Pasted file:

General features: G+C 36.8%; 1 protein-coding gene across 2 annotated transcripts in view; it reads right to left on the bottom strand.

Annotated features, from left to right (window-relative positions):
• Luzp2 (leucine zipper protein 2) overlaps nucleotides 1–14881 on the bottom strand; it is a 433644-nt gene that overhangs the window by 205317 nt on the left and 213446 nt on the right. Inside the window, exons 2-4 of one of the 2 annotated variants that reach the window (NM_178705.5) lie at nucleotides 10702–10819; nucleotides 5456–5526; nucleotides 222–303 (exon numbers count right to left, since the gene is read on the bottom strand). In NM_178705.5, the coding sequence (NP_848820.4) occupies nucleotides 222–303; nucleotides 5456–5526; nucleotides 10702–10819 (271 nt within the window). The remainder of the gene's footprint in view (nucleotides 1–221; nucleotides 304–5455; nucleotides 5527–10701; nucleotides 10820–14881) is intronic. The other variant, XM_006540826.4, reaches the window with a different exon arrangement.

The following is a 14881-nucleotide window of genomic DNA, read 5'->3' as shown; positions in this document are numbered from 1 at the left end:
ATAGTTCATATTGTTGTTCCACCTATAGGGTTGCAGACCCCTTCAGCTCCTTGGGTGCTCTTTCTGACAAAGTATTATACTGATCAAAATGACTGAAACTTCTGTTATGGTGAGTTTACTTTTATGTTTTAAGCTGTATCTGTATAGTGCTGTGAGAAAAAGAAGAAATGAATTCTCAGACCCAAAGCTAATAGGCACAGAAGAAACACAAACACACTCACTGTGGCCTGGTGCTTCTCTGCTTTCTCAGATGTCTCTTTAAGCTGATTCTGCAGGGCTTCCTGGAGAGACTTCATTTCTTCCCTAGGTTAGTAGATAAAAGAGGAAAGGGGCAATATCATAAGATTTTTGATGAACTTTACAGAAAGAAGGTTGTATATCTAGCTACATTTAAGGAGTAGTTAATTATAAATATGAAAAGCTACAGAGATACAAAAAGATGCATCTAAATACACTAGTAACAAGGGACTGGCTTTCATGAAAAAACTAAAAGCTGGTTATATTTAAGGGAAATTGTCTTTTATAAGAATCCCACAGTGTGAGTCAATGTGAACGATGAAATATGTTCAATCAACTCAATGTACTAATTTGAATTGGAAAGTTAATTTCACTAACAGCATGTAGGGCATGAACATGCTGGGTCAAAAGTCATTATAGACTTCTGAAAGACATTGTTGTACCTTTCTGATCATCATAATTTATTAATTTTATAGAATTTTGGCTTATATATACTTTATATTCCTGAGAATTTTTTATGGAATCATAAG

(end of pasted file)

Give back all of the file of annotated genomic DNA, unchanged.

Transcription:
General features: G+C 36.8%; 1 protein-coding gene across 2 annotated transcripts in view; it reads right to left on the bottom strand.

Annotated features, from left to right (window-relative positions):
• Luzp2 (leucine zipper protein 2) overlaps nucleotides 1–14881 on the bottom strand; it is a 433644-nt gene that overhangs the window by 205317 nt on the left and 213446 nt on the right. Inside the window, exons 2-4 of one of the 2 annotated variants that reach the window (NM_178705.5) lie at nucleotides 10702–10819; nucleotides 5456–5526; nucleotides 222–303 (exon numbers count right to left, since the gene is read on the bottom strand). In NM_178705.5, the coding sequence (NP_848820.4) occupies nucleotides 222–303; nucleotides 5456–5526; nucleotides 10702–10819 (271 nt within the window). The remainder of the gene's footprint in view (nucleotides 1–221; nucleotides 304–5455; nucleotides 5527–10701; nucleotides 10820–14881) is intronic. The other variant, XM_006540826.4, reaches the window with a different exon arrangement.

The following is a 14881-nucleotide window of genomic DNA, read 5'->3' as shown; positions in this document are numbered from 1 at the left end:
ATAGTTCATATTGTTGTTCCACCTATAGGGTTGCAGACCCCTTCAGCTCCTTGGGTGCTCTTTCTGACAAAGTATTATACTGATCAAAATGACTGAAACTTCTGTTATGGTGAGTTTACTTTTATGTTTTAAGCTGTATCTGTATAGTGCTGTGAGAAAAAGAAGAAATGAATTCTCAGACCCAAAGCTAATAGGCACAGAAGAAACACAAACACACTCACTGTGGCCTGGTGCTTCTCTGCTTTCTCAGATGTCTCTTTAAGCTGATTCTGCAGGGCTTCCTGGAGAGACTTCATTTCTTCCCTAGGTTAGTAGATAAAAGAGGAAAGGGGCAATATCATAAGATTTTTGATGAACTTTACAGAAAGAAGGTTGTATATCTAGCTACATTTAAGGAGTAGTTAATTATAAATATGAAAAGCTACAGAGATACAAAAAGATGCATCTAAATACACTAGTAACAAGGGACTGGCTTTCATGAAAAAACTAAAAGCTGGTTATATTTAAGGGAAATTGTCTTTTATAAGAATCCCACAGTGTGAGTCAATGTGAACGATGAAATATGTTCAATCAACTCAATGTACTAATTTGAATTGGAAAGTTAATTTCACTAACAGCATGTAGGGCATGAACATGCTGGGTCAAAAGTCATTATAGACTTCTGAAAGACATTGTTGTACCTTTCTGATCATCATAATTTATTAATTTTATAGAATTTTGGCTTATATATACTTTATATTCCTGAGAATTTTTTATGGAATCATAAG